Welcome to the Marple Newtown Amateur Radio Club


There is great news for those interested in joining the ranks of the amateur radio service... you no longer need to learn Morse code, otherwise known as CW.

The FCC has done a good job outlining the requirements for becoming a licensed amateur radio operator. For your convenience some of these requirements taken from the FCC website are quoted below:

"The amateur and amateur-satellite services are for qualified persons of any age who are interested in radio technique solely with a personal aim and without pecuniary interest" and "Operation of an amateur station requires an amateur operator license grant from the FCC. Before receiving a license grant, you must pass an examination administered by a team of volunteer examiners (VEs). The VEs determine the license operator class for which you are qualified through the testing of your skills and abilities in operating an amateur station."

There are no age restrictions or U.S. citizenship requirements to become a licensed amateur radio operator and the number of available licenses has been streamlined to three: Technician, General, and Extra. Each license provides an increase in operating privileges.

The American Radio Relay League offers a plethora of information to help you understand how to get your license and the operating privileges associated with each class of license. Here is some information on getting your:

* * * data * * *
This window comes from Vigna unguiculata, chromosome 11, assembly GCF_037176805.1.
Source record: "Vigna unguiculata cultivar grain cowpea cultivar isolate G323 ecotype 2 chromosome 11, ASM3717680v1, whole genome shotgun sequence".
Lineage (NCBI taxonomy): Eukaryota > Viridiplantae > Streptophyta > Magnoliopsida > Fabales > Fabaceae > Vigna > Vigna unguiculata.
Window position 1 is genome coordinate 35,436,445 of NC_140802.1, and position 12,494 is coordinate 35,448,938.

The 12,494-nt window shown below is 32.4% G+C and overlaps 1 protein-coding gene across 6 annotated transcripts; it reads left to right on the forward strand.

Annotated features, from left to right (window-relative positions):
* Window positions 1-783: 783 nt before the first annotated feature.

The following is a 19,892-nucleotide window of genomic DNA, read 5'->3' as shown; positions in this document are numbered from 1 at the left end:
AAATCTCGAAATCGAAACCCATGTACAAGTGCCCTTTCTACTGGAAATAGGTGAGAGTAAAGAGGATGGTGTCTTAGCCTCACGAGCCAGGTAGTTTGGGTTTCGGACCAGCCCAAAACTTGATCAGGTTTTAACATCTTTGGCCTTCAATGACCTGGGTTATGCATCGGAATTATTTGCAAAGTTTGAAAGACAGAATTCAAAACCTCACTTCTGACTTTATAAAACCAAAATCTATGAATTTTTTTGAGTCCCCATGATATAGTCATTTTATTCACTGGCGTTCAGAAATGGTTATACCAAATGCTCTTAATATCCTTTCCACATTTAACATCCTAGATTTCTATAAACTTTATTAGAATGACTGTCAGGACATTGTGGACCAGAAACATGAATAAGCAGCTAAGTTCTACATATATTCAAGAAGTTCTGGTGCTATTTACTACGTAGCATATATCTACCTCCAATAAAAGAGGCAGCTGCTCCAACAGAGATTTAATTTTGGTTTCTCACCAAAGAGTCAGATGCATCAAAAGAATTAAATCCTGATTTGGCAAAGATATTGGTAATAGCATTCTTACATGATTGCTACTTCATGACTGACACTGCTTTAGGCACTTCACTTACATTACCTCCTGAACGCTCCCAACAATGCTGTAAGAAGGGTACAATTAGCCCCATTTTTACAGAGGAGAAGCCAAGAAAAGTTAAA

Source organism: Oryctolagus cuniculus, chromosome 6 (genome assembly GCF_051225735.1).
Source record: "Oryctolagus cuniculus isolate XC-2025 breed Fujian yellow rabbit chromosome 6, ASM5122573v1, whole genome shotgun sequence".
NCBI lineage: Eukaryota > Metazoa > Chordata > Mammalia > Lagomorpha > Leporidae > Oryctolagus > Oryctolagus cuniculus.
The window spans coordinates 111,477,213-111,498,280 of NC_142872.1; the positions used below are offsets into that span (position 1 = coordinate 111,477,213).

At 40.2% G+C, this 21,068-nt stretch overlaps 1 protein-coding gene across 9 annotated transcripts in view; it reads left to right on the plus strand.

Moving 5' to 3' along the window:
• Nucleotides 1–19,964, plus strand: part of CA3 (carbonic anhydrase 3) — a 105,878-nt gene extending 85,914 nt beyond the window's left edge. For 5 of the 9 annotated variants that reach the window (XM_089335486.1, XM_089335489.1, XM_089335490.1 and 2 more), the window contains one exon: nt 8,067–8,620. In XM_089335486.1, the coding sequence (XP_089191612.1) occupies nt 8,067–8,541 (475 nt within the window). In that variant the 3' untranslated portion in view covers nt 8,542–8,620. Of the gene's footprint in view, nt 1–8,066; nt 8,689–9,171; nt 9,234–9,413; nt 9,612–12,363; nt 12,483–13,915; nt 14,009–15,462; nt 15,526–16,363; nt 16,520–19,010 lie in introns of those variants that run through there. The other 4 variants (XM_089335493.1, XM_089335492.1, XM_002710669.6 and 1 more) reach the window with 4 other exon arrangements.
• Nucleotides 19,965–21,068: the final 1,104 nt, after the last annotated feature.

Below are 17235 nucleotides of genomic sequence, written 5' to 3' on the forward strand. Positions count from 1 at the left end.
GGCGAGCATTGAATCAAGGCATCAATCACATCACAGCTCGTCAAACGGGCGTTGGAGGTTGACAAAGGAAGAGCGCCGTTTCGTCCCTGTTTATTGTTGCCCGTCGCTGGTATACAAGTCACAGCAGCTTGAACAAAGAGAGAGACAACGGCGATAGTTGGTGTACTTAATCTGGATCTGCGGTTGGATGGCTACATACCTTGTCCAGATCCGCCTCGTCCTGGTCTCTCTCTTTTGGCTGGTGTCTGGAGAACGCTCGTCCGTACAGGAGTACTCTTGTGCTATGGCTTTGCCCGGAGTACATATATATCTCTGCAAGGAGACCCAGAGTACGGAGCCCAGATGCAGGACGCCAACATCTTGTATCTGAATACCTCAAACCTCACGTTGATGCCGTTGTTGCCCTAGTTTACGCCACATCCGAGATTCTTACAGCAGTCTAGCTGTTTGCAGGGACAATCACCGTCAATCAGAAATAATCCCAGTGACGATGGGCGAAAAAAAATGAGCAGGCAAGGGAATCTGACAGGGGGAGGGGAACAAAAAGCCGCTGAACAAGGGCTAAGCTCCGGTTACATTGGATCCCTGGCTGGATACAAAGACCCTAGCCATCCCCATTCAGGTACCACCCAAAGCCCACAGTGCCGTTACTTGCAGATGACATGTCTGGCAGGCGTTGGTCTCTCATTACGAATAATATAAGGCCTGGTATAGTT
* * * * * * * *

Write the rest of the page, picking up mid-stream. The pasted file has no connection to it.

If you prefer to attend an on-line testing session, check the public exam listings at https://hamstudy.org/sessions and sign up for any available sessions that work for you. Note that a very limited number of VECs and VE Teams are currently offering fully-remote exams, but any of them that are using ExamTools should be listed as a hamstudy.org session. It is very important to read the special instructions provided within the session information prior to signing up as additional scheduling steps may be required by the VE Team administering that specific session. Remember, you must have a FCC FRN Registration Number and valid email address to participate in any VE testing session. Instructions for obtaining an FRN Registration number will be found here.

Frequency allocations for each license class can be viewed here.

Newcomers can begin studying for the Technician class license by downloading the "No Nonsense Technician Class License Study Guide".

Study books for the Technician, General, and Extra class licenses are available from the ARRL and Part 97 of the FCC rules governing the amateur radio service can be had here.

Looking for an amateur radio license exam session? Find it here.